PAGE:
Ellroy’s first novel Brown’s Requiem was published in 1981. It contains an intriguing reference to God. When, seemingly by chance, the lead character, Fritz Brown, spots a young Mexican woman connected to the case he is investigating, Brown ponders this coincidence: ‘Walter used to tell me that everything in life was connected. I didn’t believe him. Now I did. It was eerie, almost like proof of the existence of God.’ I love this quote, but I think Ellroy is primarily making a comment here about the crime genre, in a mystery of this kind, everything connects and the author is omniscient, seeing everything. Brown’s comment feels conspicuous in the novel as the character is a staunch atheist.
This would not be the only time Ellroy would use religion as a comment on the genre. In an interview I conducted with Ellroy he made a reference to Christ, and it was clear that he saw God and religion as having aesthetic purposes, defining not just his own faith but also his role as an author and distinguishing his writing from other cultural forms:
In his famous quote when he [Beethoven] started to go deaf, “I will take fate by the throat.” It’s just almost unfathomable courage. And the older he got, and he was dead at fifty-six, the more unfathomable and great and uncategorizable his music. So this is largely what Christianity asks of a writer in a secular world. Will you ascend to Christ’s example? What Beethoven asks of you, will you ascend to my example? Who do you want to be? Do you want to be Beethoven or do you want to be Hunter S. Thompson? I mean, really, do you want to go out and abuse women and use drugs and squander your potential because it’s cool. It’s one of the reasons that I devoutly dislike rock ’n’ roll and the mindset of rock ’n’ roll, and the fact that there’s sixty-five- and seventy-year old rock ’n’ rollers out there in a state of perpetual reaction and perpetual rebelliousness. And I see it a lot in Britain. These aged ass rock ’n’ rollers. Holy shit! And you’re sentencing yourself to a life of the puerile. And I would rather, and I’m not in any way saying that I’m Jesus Christ or Beethoven, I would rather always ascend because I have that knowledge that’s the way it’s supposed to be.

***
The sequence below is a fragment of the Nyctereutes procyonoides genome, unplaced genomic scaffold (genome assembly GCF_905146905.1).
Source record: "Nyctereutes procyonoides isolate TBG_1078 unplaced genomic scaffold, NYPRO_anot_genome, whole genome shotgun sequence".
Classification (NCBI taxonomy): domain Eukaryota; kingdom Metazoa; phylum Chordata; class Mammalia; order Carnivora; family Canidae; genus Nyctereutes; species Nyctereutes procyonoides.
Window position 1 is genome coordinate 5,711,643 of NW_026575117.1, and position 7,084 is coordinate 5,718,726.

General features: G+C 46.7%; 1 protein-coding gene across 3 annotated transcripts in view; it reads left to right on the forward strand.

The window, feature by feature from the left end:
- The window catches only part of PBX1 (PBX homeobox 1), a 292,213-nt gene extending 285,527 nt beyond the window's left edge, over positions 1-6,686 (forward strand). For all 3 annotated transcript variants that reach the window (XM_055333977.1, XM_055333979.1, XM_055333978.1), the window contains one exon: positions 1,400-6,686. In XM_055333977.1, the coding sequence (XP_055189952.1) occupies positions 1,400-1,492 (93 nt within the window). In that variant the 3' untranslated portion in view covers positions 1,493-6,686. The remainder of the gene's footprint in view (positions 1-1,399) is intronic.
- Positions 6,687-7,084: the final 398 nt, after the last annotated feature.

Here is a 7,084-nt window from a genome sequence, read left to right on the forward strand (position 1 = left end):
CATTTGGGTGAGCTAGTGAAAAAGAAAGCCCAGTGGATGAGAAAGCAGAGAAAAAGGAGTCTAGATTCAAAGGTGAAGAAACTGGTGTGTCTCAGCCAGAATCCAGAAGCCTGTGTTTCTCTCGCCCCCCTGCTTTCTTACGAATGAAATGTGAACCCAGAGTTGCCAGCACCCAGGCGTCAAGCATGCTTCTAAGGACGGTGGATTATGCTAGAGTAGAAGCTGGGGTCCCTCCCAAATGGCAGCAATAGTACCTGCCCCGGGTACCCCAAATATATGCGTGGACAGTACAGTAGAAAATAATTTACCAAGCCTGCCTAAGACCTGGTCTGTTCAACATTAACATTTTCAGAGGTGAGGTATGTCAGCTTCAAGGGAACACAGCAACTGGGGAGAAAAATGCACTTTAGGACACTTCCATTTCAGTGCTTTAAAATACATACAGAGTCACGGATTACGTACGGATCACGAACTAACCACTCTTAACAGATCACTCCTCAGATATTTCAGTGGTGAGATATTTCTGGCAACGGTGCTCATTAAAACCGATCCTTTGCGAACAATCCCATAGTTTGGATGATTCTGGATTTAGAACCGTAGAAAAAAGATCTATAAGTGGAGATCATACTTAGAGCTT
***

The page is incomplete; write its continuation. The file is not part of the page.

Of course Ellroy may have ascended as a writer but he also experienced the descent of crime and sin. The struggle between these two forces has formed the basis of some of his greatest characters, and the novel in which he addresses religion most directly is, I believe, Suicide Hill (1986). On the surface, the novel appears at first to have a strongly anti-religious undercurrent to the narrative. Of the genuinely religious characters, one is a psychotic and the other is an ambitious, ruthless policeman whose Evangelical group are attempting to take over the LAPD. Two brothers, Bobby and Joe Garcia, impersonate priests to solicit donations off elderly and vulnerable Catholics, and there is even a scene where a character walks into a pornography store where the desk clerk is reading the Jehovah’s Witness magazine, Watchtower. On the other hand, all of the characters are looking for redemption in whatever form they can find it. Bobby Garcia makes a confession to a Catholic priest shortly before he is murdered in church by fellow criminal, Duane Rice:
The poor box was on the side wall near the rear pews, ironclad, but too small to hold sixteen K in penance bucks. Bobby started shoving cash in the slot anyway, big fistfuls of c-notes and twenties. Bills slipped out of his hands as he worked, and he was wondering whether to leave the whole bag by the altar when he heard strained breathing behind him. Looking over his shoulder, he saw Duane Rice standing just outside the door. His high school yearbook prophecy crossed his mind: “Most likely not to survive,” and suddenly Duane-o looked more like a priest than the puto with the alligator fag shirt.
Bobby dropped the bag and fell to his knees; Rice screwed the silencer onto his .45 and walked over. He picked up the bag and placed the gun to the Sharkman’s temple; Bobby knew that defiant was the way to go splitsville. He got in a righteous giggle and “Duhn-duhn-duhn-duhn” before Rice blew his brains out.
Bobby is trying to atone for his sins by shoving stolen money into the poor box, but when he sees Duane, he realises only his death will fully pay for his sins. He faces his murderer with some bravery, but despite his new found righteousness there is part of his criminal life that seems to be pulling him back. He hums the the theme tune to Jaws before Duane shoots him, a reference to Bobby’s street name Sharkman which he acquired after a series of sexual assaults on young women.